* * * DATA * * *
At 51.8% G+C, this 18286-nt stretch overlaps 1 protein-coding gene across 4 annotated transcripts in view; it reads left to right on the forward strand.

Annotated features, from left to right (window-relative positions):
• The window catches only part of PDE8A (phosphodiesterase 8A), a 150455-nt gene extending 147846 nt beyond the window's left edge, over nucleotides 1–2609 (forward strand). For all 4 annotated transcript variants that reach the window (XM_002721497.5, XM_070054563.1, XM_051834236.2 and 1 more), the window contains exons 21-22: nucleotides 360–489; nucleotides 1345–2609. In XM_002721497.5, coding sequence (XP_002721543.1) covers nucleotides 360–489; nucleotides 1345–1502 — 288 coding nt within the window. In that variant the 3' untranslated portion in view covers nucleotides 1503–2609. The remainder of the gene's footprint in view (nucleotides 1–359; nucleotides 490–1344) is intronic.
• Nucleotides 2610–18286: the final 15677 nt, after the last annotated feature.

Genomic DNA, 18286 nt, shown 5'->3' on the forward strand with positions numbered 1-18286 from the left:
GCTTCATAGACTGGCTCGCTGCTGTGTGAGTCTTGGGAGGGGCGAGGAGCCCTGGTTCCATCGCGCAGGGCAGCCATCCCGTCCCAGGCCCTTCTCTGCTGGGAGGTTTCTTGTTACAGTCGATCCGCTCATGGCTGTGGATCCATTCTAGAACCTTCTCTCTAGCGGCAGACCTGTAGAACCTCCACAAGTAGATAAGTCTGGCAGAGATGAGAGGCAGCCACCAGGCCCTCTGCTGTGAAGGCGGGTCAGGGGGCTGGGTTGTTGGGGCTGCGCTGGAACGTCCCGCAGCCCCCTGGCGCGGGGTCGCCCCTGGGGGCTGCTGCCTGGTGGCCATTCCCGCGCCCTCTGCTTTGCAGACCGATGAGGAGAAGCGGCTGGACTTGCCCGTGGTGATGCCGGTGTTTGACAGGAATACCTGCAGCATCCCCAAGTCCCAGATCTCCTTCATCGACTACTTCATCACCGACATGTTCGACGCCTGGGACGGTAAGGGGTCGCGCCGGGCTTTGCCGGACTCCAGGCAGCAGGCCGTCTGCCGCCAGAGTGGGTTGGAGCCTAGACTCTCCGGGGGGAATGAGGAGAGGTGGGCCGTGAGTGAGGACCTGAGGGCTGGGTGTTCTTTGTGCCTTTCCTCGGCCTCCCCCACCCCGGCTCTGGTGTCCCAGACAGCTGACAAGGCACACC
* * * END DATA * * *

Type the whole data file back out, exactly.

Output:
At 51.8% G+C, this 18286-nt stretch overlaps 1 protein-coding gene across 4 annotated transcripts in view; it reads left to right on the forward strand.

Annotated features, from left to right (window-relative positions):
• The window catches only part of PDE8A (phosphodiesterase 8A), a 150455-nt gene extending 147846 nt beyond the window's left edge, over nucleotides 1–2609 (forward strand). For all 4 annotated transcript variants that reach the window (XM_002721497.5, XM_070054563.1, XM_051834236.2 and 1 more), the window contains exons 21-22: nucleotides 360–489; nucleotides 1345–2609. In XM_002721497.5, coding sequence (XP_002721543.1) covers nucleotides 360–489; nucleotides 1345–1502 — 288 coding nt within the window. In that variant the 3' untranslated portion in view covers nucleotides 1503–2609. The remainder of the gene's footprint in view (nucleotides 1–359; nucleotides 490–1344) is intronic.
• Nucleotides 2610–18286: the final 15677 nt, after the last annotated feature.

Genomic DNA, 18286 nt, shown 5'->3' on the forward strand with positions numbered 1-18286 from the left:
GCTTCATAGACTGGCTCGCTGCTGTGTGAGTCTTGGGAGGGGCGAGGAGCCCTGGTTCCATCGCGCAGGGCAGCCATCCCGTCCCAGGCCCTTCTCTGCTGGGAGGTTTCTTGTTACAGTCGATCCGCTCATGGCTGTGGATCCATTCTAGAACCTTCTCTCTAGCGGCAGACCTGTAGAACCTCCACAAGTAGATAAGTCTGGCAGAGATGAGAGGCAGCCACCAGGCCCTCTGCTGTGAAGGCGGGTCAGGGGGCTGGGTTGTTGGGGCTGCGCTGGAACGTCCCGCAGCCCCCTGGCGCGGGGTCGCCCCTGGGGGCTGCTGCCTGGTGGCCATTCCCGCGCCCTCTGCTTTGCAGACCGATGAGGAGAAGCGGCTGGACTTGCCCGTGGTGATGCCGGTGTTTGACAGGAATACCTGCAGCATCCCCAAGTCCCAGATCTCCTTCATCGACTACTTCATCACCGACATGTTCGACGCCTGGGACGGTAAGGGGTCGCGCCGGGCTTTGCCGGACTCCAGGCAGCAGGCCGTCTGCCGCCAGAGTGGGTTGGAGCCTAGACTCTCCGGGGGGAATGAGGAGAGGTGGGCCGTGAGTGAGGACCTGAGGGCTGGGTGTTCTTTGTGCCTTTCCTCGGCCTCCCCCACCCCGGCTCTGGTGTCCCAGACAGCTGACAAGGCACACC